This is an info graphic based on the illustration I created in spread 10 of a children’s book I have written and am illustrating right now.
It was initially a messy sketch on a piece of paper that I used to try and make sense of how the distiller would actually work in the world I created.
This was fun and a great way to understand how anything works.
I really enjoy illustrating maps. So creating this imaginative world for my storybook was utter bliss.
I hope you enjoy diving into my world. Take care!
Another spread, a lot to go! I’m feeling the burn to meet my goal for completing my book project! On to the next one now.
Thanks for taking the time to visit my blog! I’ll have some more pieces up soon. Thanks everyone.
I’ve finished another spread of my book! My book project is scheduled for completion on October 15, 2014.
I’m really excited for that, but for now I’m just enjoying the process, creating an awesome world that I believe people will love.
Thanks for always coming back to my blog to view my portfolio! All the best to everyone!
I just arrived back from my trip to the Azores just over a week ago. I spent two weeks in paradise and I miss it already!
I spent time with my cousin and her husband and enjoyed many dinners out with them.
I painted this for them in memory of our time spent together and the great memories I took back from my time there.
I’m sending them a print as a gift. I think they will love it.
This is a spread from my current project, with the story excluded.
I will post a synopsis of the story soon, after I finish up with a few smaller projects.
I’m researching ways certain publishers prefer to accept book ideas. Everybody is different. I have a really promising list now, and I’m excited to introduce my book in the future!
If you’re a Canadian illustrator or writer looking for a list of publishers, here’s a great link:
The Canadian Children’s Book Centre
I’m not sure what the American equivalent of the link above would be, but I hope this helps someone.
It’s a trip to South America, and a famous scout leader has brought this grade school class out to explore the wilderness!
There is a lot to be discovered out here, and SO much to learn.
I can see this in a children’s magazine, can you?
A new illustration! This was created in large part due to an experience I had in high school with my gym class coach. He was a… character, and the inspiration for this painting!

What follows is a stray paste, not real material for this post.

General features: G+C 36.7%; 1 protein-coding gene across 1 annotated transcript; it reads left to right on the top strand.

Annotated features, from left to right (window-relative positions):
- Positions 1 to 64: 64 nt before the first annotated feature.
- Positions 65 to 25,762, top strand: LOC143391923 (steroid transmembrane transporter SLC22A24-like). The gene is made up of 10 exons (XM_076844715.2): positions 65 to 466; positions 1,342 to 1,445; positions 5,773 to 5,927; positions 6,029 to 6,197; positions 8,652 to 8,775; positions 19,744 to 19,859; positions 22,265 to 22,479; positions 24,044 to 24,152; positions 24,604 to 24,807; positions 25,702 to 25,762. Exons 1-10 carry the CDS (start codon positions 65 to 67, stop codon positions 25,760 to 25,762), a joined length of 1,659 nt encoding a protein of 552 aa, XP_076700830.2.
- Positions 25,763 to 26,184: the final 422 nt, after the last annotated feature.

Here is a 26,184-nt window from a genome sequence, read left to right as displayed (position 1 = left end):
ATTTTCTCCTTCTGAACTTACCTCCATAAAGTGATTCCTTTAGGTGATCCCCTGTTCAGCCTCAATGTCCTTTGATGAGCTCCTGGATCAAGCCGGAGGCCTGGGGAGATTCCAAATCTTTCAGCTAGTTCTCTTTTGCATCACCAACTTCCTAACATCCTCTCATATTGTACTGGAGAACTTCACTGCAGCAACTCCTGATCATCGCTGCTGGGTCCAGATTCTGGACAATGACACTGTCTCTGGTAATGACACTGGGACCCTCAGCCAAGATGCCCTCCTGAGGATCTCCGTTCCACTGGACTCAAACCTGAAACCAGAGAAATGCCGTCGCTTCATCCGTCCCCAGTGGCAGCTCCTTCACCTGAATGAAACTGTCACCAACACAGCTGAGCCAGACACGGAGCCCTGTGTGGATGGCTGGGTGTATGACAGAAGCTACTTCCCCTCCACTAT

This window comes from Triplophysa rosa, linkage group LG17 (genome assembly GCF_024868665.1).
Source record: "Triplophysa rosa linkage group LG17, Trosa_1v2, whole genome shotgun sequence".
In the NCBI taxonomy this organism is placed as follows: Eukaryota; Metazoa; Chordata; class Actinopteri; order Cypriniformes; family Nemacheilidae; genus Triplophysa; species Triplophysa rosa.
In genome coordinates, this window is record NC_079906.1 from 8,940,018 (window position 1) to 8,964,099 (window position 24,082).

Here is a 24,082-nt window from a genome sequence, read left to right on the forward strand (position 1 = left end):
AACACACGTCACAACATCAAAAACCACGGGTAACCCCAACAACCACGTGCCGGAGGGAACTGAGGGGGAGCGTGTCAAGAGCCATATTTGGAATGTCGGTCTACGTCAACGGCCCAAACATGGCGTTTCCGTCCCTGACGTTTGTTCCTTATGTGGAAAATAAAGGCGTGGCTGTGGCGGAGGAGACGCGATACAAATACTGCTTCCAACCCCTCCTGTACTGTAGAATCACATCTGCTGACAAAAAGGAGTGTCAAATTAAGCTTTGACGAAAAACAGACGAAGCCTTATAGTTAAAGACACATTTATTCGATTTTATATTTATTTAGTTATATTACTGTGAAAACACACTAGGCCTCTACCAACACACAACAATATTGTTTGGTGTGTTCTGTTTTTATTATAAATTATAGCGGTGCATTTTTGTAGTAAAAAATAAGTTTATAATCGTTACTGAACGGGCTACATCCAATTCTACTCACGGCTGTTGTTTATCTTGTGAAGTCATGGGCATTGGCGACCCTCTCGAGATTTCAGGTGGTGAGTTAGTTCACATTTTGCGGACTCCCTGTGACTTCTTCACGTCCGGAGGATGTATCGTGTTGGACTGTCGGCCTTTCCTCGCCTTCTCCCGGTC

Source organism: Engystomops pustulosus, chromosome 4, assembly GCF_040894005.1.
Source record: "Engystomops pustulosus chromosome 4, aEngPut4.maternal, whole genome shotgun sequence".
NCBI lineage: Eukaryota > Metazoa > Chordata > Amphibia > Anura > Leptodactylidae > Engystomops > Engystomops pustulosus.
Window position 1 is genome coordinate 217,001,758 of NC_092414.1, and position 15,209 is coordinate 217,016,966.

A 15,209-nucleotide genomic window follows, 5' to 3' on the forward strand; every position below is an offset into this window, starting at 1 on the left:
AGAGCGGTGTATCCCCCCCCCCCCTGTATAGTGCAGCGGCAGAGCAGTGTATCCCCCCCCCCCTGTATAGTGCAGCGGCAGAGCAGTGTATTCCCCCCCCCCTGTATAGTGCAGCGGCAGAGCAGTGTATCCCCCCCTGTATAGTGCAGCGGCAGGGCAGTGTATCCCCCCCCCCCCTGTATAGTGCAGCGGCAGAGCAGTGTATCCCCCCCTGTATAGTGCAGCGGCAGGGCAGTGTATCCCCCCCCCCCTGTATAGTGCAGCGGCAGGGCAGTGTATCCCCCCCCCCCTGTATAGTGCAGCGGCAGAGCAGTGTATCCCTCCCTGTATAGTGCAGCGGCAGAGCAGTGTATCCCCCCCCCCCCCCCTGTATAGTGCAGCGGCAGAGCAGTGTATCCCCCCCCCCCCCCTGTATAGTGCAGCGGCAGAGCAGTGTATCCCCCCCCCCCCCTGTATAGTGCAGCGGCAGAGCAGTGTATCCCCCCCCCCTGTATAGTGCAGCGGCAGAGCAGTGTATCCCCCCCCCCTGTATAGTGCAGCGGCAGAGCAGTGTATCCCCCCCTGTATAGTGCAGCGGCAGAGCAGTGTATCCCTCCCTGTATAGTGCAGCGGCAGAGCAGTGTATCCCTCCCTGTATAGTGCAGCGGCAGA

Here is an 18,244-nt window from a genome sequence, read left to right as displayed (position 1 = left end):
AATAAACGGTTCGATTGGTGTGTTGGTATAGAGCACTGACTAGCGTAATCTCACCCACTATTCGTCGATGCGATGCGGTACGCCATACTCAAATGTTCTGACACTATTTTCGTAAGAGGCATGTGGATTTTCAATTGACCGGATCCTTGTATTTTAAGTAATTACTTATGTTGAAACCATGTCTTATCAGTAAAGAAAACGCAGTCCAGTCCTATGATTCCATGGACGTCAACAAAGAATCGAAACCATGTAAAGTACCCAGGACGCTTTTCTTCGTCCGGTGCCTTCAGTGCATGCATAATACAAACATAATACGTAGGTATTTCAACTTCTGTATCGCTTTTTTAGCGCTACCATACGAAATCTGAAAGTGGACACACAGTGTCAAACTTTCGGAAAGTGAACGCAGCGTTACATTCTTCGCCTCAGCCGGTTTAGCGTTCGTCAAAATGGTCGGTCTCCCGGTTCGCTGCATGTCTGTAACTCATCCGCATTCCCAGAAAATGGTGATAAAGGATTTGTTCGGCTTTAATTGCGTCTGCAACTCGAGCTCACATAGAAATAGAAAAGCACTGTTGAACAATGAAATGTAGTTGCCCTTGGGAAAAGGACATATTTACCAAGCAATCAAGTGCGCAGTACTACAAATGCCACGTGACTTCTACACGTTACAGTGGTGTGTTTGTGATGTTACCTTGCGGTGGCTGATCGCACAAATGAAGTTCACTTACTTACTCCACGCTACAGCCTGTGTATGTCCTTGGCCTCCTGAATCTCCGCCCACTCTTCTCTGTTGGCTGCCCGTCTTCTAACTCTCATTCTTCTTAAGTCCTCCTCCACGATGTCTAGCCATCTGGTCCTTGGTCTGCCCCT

I chose a warm color scheme because I wanted to give the effect of intense warm sunlight flooding the scene from direct right. I stuck to the warm side of the color wheel, limiting my cool hues. In fact, even the “cool” hues such as the polished steel counter top are painted with warm grays. This gives a unity to the painting.
I loved creating this, I hope you enjoy it. Take care!
I’ve added the color to the gray scale image now. It’s not complete yet, but it gives you a good sense of the emotion, and the limited color palette I mentioned in the last post.
A limited color palette is important in creating unity in an image. So, if your an artist just starting out and you can’t seem to figure out what isn’t working in your image, consider your color palette.
This is an example of how I sometimes go about creating a painting, as seen in this example “the detective”.
So, this is the method I commonly use, but not limited to, in creating a painting:
Step 1: Thumbnail. Just a quick and small direct output of my idea to canvas.
Step 2: Rough sketch. I start to create definite lines that i want to keep, that will act as a template for adding form and value.
Step 3: This is a really fun step where I now add form to the line, and begin to create the emotion I’m after by creating value and lighting.
The next step for the image below is color!
Step 4: Color. This is also a fun and crucial step in creating the emotion you want. A good tip is to limit your color palette.Nothing worse than going in without a solid plan of the colors you want, and the emotion you wish to convey.
Step 5: I like to give myself 4-5 days away from the painting, then, I go in with fresh eyes and adjust any “mistakes” that I find.